• Floating Point Library - 81.5214.19 Mops/sec
  • Thread Test - 218.56
  • Computation - 199.974.05 Mops/sec, 4 threads
  • Lock Contention - 240.9710.37 Mlocks/sec, 4 threads
  • Memory Test - 142.76
  • System - 132.69
  • Allocate - 122.58450.15 Kalloc/sec
  • Fill - 133.816506.33 MB/sec
  • Copy - 143.302959.91 MB/sec
  • Stream - 154.49
  • Copy - 145.493004.99 MB/sec
  • Scale - 144.832992.06 MB/sec
  • Add - 165.513525.80 MB/sec
  • Triad - 164.713523.45 MB/sec
  • Quartz Graphics Test - 143.33
  • Line - 139.829.31 Klines/sec [50% alpha]
  • Rectangle - 171.1351.09 Krects/sec [50% alpha]
  • Circle - 163.1213.30 Kcircles/sec [50% alpha]
  • Bezier - 149.573.77 Kbeziers/sec [50% alpha]
  • Text - 110.216.89 Kchars/sec
  • OpenGL Graphics Test - 124.93
  • Spinning Squares - 124.93158.48 frames/sec
  • User Interface Test - 328.92
  • Elements - 328.921.51 Krefresh/sec
  • Disk Test - 35.93
  • Sequential - 54.27
  • Uncached Write - 58.5135.93 MB/sec [4K blocks]
  • Uncached Write - 57.2132.37 MB/sec [256K blocks]
  • Uncached Read - 41.9612.28 MB/sec [4K blocks]
  • Uncached Read - 65.3632.85 MB/sec [256K blocks]
  • Random - 26.85
  • Uncached Write - 9.651.02 MB/sec [4K blocks]
  • Uncached Write - 57.9418.55 MB/sec [256K blocks]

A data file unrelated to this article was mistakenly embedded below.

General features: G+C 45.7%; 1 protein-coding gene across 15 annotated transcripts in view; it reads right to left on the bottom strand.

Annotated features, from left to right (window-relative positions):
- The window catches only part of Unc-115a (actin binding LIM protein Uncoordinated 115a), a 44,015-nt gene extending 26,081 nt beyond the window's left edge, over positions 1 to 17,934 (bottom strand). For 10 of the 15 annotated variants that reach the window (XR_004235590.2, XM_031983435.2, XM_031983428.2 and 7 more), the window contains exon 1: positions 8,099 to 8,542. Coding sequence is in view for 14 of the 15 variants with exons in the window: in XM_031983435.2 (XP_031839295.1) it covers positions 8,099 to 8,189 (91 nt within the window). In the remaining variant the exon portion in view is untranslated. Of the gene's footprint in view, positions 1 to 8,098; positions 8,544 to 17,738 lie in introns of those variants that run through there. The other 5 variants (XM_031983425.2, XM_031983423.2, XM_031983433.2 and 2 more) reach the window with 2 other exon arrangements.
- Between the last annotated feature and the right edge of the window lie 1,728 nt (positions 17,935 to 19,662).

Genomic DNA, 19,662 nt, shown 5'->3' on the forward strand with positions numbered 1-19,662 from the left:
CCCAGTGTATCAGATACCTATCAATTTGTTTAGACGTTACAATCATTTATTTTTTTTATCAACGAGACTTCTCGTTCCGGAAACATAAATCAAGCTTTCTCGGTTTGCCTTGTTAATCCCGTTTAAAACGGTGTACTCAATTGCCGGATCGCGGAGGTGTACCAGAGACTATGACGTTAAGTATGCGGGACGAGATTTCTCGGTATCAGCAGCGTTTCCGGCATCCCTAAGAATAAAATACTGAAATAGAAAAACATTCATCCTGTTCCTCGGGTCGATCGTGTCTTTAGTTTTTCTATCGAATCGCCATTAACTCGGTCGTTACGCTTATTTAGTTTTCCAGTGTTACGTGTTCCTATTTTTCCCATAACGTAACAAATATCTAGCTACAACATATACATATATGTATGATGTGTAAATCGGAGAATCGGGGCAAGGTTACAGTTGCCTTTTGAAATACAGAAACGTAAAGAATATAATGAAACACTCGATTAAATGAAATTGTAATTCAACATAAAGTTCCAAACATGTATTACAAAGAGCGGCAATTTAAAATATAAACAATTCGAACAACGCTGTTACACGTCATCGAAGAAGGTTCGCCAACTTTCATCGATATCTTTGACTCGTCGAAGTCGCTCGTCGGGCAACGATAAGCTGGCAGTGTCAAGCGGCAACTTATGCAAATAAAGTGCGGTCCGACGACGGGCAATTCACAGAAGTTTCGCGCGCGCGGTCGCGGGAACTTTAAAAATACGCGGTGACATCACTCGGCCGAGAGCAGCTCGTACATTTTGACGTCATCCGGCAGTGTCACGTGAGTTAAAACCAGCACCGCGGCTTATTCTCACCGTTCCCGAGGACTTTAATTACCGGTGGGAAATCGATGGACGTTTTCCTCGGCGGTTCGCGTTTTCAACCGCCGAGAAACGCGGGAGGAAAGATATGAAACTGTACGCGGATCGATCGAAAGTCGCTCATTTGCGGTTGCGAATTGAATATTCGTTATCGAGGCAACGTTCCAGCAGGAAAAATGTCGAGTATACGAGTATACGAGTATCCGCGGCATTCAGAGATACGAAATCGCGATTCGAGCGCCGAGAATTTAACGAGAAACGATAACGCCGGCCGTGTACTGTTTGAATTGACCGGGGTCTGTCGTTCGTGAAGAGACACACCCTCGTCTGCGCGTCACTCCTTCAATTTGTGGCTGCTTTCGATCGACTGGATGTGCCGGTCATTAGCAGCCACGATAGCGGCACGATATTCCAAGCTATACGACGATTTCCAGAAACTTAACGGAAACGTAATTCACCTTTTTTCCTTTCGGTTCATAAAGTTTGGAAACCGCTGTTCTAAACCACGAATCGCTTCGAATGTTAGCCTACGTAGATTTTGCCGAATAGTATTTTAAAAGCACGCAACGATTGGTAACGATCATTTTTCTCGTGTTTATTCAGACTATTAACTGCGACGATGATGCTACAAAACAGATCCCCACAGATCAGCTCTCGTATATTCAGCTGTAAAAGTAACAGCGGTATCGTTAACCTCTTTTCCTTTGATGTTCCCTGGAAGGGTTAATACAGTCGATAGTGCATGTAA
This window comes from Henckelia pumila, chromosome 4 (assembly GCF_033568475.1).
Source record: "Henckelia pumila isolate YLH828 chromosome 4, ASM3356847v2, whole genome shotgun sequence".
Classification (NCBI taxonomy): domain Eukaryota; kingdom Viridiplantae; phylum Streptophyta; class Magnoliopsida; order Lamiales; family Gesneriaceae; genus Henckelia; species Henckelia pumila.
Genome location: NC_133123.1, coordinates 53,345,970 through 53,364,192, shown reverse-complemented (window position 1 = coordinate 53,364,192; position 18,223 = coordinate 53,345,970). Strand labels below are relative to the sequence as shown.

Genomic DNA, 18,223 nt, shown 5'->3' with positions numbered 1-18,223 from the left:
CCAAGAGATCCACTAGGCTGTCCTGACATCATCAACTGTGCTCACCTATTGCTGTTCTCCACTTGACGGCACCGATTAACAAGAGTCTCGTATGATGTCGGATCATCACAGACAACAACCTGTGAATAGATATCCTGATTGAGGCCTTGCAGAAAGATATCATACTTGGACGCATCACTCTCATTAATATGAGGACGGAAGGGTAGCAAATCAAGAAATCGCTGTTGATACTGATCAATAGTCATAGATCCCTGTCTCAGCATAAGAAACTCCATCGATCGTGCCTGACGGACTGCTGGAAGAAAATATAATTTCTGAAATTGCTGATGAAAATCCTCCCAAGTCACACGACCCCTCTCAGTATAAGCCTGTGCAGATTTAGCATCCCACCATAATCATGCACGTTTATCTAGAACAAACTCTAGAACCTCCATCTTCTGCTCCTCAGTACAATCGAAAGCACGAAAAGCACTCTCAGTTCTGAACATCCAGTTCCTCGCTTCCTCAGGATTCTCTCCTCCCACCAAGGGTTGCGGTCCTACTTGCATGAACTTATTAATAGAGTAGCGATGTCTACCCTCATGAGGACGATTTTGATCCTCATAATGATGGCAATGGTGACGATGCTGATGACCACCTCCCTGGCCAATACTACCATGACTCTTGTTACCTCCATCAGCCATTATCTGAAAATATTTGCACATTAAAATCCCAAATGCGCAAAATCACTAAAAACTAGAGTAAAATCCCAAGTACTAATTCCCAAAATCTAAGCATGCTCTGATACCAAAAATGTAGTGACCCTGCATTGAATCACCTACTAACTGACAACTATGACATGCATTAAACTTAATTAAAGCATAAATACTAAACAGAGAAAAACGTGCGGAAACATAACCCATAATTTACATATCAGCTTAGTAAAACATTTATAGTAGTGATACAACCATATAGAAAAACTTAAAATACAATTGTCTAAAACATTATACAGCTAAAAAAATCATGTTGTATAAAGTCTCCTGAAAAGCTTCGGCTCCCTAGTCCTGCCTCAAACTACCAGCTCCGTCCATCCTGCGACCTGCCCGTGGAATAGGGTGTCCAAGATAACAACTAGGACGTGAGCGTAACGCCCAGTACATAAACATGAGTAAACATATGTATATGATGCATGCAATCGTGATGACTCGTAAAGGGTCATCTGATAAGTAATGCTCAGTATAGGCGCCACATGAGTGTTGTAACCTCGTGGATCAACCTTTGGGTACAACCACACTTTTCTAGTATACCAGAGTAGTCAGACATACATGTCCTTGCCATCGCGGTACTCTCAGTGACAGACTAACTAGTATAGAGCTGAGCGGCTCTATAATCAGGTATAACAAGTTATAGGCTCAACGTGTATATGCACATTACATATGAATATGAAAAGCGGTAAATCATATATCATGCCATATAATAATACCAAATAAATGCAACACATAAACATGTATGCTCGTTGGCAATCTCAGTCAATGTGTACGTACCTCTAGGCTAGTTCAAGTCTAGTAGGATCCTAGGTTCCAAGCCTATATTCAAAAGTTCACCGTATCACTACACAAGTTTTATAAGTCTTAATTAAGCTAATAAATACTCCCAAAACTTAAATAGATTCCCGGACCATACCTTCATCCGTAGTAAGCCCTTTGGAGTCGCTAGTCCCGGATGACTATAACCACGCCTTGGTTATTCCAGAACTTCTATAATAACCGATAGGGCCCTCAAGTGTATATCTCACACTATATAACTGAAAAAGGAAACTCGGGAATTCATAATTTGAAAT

• Uncached Read - 61.640.44 MB/sec [4K blocks]
  • Uncached Read - 84.2015.62 MB/sec [256K blocks]

Cinebench

Cinebench is a good rendering benchmark tool based on the powerful 3D software, CINEMA 4D. Its rendering tasks can stress up to sixteen multiprocessors on the same computer. It is a free benchmarking tool, and can be found here: http://www.cinebench.com. The basic CPU test provided the following results, you can see the MacBook Pro Core 2 Duo was able to easily outperform the T61 and T60:

TestApple MacBook Pro 2.2GHz Core 2 Duo Intel T7500ThinkPad T60 Core 2 Duo 2.0GHz Intel T7200ThinkPad T61 Core 2 Duo 2.0GHz Intel T7300
Single Core rendering mode367 CB-CPU points327 CB-CPU points331 CB-CPU points
Dual Core rendering mode 688 CB-CPU points592 CB-CPU points616 CB-CPU points

I personally don't own a copy of a Windows disc, so couldn't run benchmarks within Boot Camp running Vista, but forum member stgben who also just purchased a MacBook Pro -- but with a 2.40GHz processor and the NVidia 8600M 256MB card, was able to run some benchmarks within Vista 32-bit:

Super Pi Comparison Results

Super Pi forces the processor to calculate Pi to 2 million digits of accuracy and gives an overall impression of how fast the processor is:

NotebookTime
Apple MacBook Pro (2.40GHz Core 2 Duo Intel T7700)53s
Lenovo ThinkPad T61 (2.00GHz Core 2 Duo Intel T7300)59s
Lenovo ThinkPad T60 (2.00GHz Core 2 Duo T7200)1m 03s
Toshiba Satellite P205-S6287 (1.73 GHz Core 2 Duo Intel T5300)1m 24s
Toshiba Satellite A205 (1.66GHz Core 2 Duo)1m 34s
HP Compaq 6515b (1.6GHz AMD Turion 64 X2 TL-52)2m 05s
HP dv6000t (2.16 GHz Intel T2400)59s
Dell Inspiron e1705 (2.0GHz Core 2 Duo)1m 02s
Toshiba A100 (2.0GHz Core Duo)1m 18s
Samsung X60 (1.66GHz Core Duo)1m 29s
HP dv5000z (2.0GHz Sempron 3300+)2m 02s

PCMark05 is a synthetic benchmark that tests overall system performance.

Comparison table for PCMark05